Once the plate has been inked, carefully lay a sheet of plain paper (copier paper seems to work pretty well) over the inked area. Don’t press down anywhere! Next, draw an image on that paper with a pencil or ballpoint pen, making sure that your hand doesn’t ever touch the paper. Unless you’ve a super-steady hand, this will almost certainly give you some unusual lines, and maybe a bit of wonkiness, but that’s all part of the fun and the uniqueness of this method. You can’t rub out once you’ve made a mark, so either take it very carefully, or throw caution to the winds – your choice! If you want to shade areas, your finger will do a great job, just press on the paper in the darker areas, or shade with the pencil – both will give a different effect. A rather simple drawing with a minimum of shading tends to work very well, I’ve found.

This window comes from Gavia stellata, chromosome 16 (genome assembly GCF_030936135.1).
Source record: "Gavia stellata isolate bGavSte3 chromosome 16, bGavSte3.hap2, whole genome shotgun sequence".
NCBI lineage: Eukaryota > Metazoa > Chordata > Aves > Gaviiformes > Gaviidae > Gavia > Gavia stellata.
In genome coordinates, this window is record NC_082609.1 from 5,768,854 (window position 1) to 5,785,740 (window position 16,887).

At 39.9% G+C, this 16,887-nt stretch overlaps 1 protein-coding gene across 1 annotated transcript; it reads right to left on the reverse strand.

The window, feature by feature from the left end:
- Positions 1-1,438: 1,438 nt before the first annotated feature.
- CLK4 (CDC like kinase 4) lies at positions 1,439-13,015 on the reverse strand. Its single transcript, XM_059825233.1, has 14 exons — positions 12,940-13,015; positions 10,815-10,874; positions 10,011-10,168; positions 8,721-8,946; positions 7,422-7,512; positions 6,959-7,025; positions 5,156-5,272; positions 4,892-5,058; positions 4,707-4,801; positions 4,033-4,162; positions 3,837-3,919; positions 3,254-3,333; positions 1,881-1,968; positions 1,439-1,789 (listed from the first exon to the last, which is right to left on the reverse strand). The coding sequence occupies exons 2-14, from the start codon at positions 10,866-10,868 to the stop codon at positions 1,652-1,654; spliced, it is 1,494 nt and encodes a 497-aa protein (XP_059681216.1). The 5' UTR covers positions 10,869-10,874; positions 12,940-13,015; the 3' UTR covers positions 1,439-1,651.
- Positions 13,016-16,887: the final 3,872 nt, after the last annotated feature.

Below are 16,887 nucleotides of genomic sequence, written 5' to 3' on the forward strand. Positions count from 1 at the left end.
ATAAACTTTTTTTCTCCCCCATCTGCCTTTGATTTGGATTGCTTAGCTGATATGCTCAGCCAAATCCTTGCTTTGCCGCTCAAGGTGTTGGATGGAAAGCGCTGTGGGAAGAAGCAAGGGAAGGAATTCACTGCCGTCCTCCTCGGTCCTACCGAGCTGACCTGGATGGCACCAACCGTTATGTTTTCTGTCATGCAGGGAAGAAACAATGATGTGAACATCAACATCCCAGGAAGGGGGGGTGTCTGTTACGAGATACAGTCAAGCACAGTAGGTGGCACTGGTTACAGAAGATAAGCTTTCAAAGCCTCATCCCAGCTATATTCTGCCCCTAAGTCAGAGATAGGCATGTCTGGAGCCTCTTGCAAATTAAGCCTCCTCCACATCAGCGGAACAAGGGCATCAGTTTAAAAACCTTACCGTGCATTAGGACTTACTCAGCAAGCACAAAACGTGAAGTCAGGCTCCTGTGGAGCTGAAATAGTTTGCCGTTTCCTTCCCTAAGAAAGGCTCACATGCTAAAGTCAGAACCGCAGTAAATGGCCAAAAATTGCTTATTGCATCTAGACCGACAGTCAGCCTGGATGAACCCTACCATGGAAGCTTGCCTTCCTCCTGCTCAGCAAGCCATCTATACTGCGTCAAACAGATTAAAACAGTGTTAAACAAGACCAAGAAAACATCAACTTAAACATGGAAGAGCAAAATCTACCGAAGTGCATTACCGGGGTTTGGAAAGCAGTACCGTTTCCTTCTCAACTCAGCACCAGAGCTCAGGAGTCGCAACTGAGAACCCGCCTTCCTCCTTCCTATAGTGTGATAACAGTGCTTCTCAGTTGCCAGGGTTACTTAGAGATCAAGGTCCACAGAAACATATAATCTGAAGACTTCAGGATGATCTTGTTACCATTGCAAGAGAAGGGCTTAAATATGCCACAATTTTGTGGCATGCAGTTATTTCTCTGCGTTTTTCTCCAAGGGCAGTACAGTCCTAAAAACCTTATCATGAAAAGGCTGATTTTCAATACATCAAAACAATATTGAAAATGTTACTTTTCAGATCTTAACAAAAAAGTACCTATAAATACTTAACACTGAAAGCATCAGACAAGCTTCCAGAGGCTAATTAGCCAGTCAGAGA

When you think you’ve finished your image, it’s time for the big reveal. Peel off the paper, and TA-DA! Your monotype print in all its gritty, grainy glory.

Girl 1 Monotype

You can see that in the second image, I had too much ink on the glass, but I think I got it just about right with the first girl. Also, my roller is a bit eccentric, so the ink wasn’t as evenly rolled as I’d hoped, but I honestly think it all adds to the charm.

I finished off the session with a snoozing cat, because I like cats.

Cat cushion Monotype

I’m addicted now.

Decalcomania, at last